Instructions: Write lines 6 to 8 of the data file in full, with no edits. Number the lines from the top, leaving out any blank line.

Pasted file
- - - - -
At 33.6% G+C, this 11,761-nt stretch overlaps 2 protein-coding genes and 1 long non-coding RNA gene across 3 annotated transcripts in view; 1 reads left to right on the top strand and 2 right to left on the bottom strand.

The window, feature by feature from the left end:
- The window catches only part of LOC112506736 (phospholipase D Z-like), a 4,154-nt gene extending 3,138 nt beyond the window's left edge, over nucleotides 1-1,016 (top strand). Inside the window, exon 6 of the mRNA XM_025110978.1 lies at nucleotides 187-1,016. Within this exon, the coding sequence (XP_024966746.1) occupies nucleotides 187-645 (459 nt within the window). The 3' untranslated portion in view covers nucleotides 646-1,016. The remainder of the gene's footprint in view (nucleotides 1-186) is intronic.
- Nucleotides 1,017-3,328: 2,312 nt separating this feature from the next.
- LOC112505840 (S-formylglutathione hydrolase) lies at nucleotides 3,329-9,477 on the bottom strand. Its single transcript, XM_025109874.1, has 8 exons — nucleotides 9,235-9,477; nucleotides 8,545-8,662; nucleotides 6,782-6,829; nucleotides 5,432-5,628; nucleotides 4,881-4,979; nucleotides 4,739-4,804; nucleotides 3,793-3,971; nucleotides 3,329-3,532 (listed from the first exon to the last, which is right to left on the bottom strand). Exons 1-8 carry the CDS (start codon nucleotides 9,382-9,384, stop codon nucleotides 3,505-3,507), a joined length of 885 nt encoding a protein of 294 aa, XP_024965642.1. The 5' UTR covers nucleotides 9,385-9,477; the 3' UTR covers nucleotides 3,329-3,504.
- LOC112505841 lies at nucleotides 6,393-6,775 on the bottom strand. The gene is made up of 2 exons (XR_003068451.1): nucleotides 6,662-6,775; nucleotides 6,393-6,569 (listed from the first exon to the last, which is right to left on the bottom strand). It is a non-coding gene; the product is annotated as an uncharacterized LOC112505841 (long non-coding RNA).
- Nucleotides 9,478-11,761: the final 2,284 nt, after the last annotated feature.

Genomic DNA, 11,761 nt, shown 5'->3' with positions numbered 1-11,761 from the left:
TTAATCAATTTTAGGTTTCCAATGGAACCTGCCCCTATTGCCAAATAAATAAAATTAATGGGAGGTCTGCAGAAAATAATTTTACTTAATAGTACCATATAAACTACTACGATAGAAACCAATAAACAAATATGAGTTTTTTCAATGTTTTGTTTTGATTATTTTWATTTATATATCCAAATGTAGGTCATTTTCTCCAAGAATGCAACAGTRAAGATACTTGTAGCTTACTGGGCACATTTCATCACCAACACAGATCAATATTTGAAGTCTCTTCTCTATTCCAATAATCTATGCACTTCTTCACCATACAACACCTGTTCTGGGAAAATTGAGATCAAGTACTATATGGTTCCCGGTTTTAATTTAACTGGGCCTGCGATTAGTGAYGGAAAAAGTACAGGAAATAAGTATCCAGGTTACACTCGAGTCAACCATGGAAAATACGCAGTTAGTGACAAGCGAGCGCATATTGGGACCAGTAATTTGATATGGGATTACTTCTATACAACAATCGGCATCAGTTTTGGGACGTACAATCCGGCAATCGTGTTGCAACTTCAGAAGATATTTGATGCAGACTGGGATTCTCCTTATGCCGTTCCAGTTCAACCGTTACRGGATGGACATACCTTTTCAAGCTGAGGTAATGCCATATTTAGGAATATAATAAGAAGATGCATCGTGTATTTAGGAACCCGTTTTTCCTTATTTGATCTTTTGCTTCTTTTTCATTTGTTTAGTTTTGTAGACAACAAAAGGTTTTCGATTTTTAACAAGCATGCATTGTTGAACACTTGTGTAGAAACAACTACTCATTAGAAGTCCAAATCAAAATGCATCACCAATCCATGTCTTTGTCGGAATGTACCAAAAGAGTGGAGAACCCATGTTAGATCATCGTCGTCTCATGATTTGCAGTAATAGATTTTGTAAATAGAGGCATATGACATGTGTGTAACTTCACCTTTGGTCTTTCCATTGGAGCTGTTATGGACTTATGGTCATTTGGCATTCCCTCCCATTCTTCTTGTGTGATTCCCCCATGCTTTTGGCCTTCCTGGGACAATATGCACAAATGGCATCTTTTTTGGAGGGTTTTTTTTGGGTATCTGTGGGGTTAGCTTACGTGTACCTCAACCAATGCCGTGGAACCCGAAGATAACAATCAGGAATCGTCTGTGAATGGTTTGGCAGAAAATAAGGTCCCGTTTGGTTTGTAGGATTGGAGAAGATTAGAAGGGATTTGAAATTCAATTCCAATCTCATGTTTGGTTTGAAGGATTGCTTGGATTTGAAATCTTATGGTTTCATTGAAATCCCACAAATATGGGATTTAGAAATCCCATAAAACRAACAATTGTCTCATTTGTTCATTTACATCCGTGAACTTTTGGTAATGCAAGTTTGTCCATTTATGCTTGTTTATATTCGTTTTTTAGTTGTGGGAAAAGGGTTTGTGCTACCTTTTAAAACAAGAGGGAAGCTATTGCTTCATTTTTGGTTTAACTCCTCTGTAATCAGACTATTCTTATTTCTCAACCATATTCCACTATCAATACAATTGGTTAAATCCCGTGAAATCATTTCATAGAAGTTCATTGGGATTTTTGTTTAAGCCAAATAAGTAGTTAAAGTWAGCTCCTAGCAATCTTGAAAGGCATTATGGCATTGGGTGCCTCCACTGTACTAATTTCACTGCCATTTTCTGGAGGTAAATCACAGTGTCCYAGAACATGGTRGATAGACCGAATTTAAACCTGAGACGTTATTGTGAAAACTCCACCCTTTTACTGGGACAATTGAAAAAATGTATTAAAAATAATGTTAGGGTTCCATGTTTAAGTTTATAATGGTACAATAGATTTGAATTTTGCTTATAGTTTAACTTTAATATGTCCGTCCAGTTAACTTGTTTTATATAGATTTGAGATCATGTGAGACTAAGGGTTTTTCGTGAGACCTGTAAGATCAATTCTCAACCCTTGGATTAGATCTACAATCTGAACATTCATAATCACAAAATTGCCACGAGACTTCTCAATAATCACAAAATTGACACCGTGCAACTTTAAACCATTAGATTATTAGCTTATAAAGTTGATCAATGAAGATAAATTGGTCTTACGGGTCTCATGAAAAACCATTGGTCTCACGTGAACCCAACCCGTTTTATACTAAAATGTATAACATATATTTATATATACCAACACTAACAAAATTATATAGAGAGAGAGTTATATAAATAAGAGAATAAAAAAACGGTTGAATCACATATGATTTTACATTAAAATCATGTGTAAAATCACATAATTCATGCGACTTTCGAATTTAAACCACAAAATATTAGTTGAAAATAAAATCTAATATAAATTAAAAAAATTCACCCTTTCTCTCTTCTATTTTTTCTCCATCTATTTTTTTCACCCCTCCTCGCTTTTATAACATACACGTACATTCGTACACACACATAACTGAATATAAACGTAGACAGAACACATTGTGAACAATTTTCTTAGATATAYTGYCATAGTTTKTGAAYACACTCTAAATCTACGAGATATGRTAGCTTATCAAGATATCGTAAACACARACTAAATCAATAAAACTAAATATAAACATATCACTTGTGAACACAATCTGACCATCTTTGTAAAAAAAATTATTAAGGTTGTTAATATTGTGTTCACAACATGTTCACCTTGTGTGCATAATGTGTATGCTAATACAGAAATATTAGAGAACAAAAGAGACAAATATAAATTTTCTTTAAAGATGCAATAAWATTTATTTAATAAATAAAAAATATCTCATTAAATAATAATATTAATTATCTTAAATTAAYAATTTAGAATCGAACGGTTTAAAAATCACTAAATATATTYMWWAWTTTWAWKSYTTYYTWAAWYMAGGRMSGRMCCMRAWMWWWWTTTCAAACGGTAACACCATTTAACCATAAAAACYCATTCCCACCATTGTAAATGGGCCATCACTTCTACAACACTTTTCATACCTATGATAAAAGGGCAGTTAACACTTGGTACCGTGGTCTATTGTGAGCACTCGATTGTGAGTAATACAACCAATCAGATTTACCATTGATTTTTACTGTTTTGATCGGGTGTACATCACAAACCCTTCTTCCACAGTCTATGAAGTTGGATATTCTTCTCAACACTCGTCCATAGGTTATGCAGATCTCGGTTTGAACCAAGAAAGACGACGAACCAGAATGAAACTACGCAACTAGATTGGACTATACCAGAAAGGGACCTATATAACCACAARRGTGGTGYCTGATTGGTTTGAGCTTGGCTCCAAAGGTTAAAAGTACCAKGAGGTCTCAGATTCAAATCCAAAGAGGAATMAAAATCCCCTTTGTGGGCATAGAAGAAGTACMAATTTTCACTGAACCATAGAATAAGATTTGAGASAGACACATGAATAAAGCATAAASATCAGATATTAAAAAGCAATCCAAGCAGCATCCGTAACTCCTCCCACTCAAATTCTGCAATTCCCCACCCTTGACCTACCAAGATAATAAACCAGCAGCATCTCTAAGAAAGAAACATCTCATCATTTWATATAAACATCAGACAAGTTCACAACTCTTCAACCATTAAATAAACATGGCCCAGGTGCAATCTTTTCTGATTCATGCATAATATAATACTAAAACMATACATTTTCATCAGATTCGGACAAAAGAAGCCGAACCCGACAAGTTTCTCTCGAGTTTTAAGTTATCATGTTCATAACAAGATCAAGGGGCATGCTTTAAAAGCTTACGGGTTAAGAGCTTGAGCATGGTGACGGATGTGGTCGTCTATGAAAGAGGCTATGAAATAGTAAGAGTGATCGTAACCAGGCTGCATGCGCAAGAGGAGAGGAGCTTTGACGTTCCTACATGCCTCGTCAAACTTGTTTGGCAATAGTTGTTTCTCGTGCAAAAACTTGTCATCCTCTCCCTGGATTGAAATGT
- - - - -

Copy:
- LOC112505841 lies at nucleotides 6,393-6,775 on the bottom strand. The gene is made up of 2 exons (XR_003068451.1): nucleotides 6,662-6,775; nucleotides 6,393-6,569 (listed from the first exon to the last, which is right to left on the bottom strand). It is a non-coding gene; the product is annotated as an uncharacterized LOC112505841 (long non-coding RNA).
- Nucleotides 9,478-11,761: the final 2,284 nt, after the last annotated feature.

Genomic DNA, 11,761 nt, shown 5'->3' with positions numbered 1-11,761 from the left: